THE CITY REBORN FROM THE ASHES OF AMERICA'S MOST DISASTROUS FOREST FIRE
From our readers
Issue Date: June 27, 2014
Letter to Editor:
Does it pay to save electricity? If the WPS gets their proposed changes for 2015 it definitely will not. According to the information provided in the handout, Important Information About Your Rates, which was included in the June billing, WPS is proposing an 8% overall increase in retail electric rates. An illustration shows a monthly increase of $7.52 or 9.6% increase based upon 600 monthly kilowatt hours.
The annual impact is listed as $90. However, a closer look reveals a significant change that will impact low energy users. It is the increase of the fixed fee from $10.40 per month to $25 per month. The fixed fee covers costs such as meters, poles, transformers, and even the cost of billing. In order to lessen the impact of the fixed charge the volumetric rate will decrease. That is the amount you pay per kilowatt hour of use. The 2014 residential rate is $0.11143. The proposed 2015 rate would be $0.10165.
Now lets look at the impact upon low energy users. If you use 300 kilowatt hours per month the cost of electricity for one month in 2014 is $33.43 and the fixed rate is $10.40 for a net cost of $43.83 excluding the 3% Wisconsin Low Income Assistance Fee and the 5.5% sales tax. The cost of electricity for 300 kilowatt hours per month as proposed for 2015 would be $30.50 and the new fixed rate would be $25 for a total cost of $55.50 per month. That is a difference of $11.67 a month or a 26.6% increase. The annual impact would be $140.04.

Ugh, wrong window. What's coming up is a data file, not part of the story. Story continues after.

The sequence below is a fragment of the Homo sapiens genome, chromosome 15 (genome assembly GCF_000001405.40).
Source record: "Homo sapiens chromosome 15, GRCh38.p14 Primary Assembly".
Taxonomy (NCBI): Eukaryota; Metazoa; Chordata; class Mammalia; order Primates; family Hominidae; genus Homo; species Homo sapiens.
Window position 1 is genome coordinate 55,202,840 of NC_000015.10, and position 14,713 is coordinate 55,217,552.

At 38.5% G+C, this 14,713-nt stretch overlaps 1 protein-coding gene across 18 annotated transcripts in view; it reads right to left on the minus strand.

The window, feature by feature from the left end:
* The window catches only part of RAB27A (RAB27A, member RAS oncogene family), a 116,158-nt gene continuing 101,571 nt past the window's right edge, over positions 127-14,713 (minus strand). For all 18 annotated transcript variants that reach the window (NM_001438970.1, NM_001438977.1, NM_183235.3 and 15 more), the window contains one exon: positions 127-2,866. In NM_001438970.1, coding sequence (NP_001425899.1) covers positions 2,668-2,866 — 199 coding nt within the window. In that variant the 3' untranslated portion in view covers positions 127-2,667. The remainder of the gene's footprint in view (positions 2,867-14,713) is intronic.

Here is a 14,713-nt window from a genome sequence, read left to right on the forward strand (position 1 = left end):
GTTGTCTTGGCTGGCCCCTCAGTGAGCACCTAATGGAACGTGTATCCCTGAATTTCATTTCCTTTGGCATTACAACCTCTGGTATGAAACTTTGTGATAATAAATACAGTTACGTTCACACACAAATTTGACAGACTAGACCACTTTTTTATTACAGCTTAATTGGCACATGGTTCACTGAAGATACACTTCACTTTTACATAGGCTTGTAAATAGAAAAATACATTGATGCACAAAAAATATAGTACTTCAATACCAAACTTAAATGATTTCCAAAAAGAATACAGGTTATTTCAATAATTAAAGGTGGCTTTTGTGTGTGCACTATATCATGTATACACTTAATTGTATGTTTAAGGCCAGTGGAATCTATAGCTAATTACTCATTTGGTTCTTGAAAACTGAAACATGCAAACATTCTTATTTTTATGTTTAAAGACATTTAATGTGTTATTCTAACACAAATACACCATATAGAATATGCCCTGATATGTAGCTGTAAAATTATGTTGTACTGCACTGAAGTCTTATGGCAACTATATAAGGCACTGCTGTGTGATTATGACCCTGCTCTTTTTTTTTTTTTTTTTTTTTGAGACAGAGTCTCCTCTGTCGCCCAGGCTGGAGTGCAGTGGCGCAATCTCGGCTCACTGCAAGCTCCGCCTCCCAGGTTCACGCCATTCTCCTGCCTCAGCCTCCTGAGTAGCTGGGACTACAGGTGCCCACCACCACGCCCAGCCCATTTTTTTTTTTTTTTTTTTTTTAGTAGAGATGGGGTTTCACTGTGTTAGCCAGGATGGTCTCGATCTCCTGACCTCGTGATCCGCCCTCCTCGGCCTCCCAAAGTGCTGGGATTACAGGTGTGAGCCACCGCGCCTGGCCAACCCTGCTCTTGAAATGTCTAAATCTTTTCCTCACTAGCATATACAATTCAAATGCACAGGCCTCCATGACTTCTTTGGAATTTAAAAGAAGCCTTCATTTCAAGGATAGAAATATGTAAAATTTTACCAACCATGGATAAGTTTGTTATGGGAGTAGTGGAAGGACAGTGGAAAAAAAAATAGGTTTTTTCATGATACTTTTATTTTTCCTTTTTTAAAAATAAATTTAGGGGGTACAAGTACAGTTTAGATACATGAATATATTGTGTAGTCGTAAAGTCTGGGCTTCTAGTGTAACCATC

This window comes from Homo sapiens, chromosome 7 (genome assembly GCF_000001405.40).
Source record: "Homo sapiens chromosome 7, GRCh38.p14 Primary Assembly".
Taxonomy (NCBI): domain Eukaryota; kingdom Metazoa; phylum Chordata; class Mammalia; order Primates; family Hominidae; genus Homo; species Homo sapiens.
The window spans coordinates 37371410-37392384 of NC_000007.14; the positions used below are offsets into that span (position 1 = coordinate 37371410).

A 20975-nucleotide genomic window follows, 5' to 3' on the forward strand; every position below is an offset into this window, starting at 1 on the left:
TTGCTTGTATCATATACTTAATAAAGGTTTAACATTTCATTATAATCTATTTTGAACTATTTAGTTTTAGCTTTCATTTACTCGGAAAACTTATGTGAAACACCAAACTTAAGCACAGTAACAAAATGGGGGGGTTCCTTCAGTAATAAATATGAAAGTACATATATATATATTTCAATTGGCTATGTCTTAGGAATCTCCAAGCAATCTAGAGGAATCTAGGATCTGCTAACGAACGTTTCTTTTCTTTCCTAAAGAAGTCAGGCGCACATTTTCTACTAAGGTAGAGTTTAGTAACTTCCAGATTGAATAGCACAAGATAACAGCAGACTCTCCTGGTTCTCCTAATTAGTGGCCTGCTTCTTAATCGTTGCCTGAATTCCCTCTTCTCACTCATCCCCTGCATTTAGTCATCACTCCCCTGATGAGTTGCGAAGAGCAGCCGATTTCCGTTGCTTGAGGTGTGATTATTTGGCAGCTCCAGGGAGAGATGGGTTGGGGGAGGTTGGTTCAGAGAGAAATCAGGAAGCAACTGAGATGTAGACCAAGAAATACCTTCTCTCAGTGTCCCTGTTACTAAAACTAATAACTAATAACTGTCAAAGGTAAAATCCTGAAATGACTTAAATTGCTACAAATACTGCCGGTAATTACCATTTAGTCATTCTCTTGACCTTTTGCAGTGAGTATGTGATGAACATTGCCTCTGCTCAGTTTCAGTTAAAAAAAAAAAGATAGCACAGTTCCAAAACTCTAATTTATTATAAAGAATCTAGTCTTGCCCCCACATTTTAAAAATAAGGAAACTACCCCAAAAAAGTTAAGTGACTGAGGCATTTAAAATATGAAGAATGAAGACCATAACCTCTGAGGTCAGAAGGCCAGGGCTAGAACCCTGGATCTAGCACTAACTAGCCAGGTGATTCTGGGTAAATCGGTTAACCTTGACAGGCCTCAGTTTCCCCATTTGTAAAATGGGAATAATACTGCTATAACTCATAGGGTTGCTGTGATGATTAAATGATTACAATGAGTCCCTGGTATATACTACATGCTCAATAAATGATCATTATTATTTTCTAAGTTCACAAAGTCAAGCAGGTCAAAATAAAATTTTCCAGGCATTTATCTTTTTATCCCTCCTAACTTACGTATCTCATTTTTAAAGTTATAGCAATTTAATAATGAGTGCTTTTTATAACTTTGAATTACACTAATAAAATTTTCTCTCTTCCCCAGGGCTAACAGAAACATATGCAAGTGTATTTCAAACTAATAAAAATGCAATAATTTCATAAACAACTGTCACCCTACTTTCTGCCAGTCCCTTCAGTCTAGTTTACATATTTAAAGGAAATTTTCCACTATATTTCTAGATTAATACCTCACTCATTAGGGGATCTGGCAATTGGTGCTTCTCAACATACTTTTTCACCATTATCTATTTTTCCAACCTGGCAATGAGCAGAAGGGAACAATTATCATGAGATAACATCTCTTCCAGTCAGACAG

Compare that to the illustrated 600 kilowatt hours proposed rate change with a 9.6% increase and annual impact of $90. It clearly does not pay to conserve electric use. WPS claims the proposed rates better reflect actual costs to serve customers. I say it discourages wise energy use and penalizes those who attempt to lower energy costs. Those concerned may contact the Public Service Commission of Wisconsin online. The Commission will also hold public hearings in Madison on Sept. 10.
I read with dismay Scott Walkers remarks about his failed campaign promise to generate 250,000 new jobs in Wisconsin during his term as governor. Now, having created less than half of the promised jobs, Walker says, Oh, never mind, the voters dont care!
Well, I care, and so should all Wisconsin voters. I believe politicians should be held to their promises. Wisconsin is 9th out of 10 Midwestern states in job creation, and 35th among all states. The great recession knocked us on our back, but all of our neighboring states but one have recovered, and then some.
Walkers leadership has left our state polarized and, with each month, falling farther behind. Mary Burke offers a change. She has a smart, detailed plan to turn our economy around. Its based on whats worked elsewhere, not ideology. Im supporting Mary Burke. Shes a proven business leader who stands for our values of hard work, community and putting people over politics.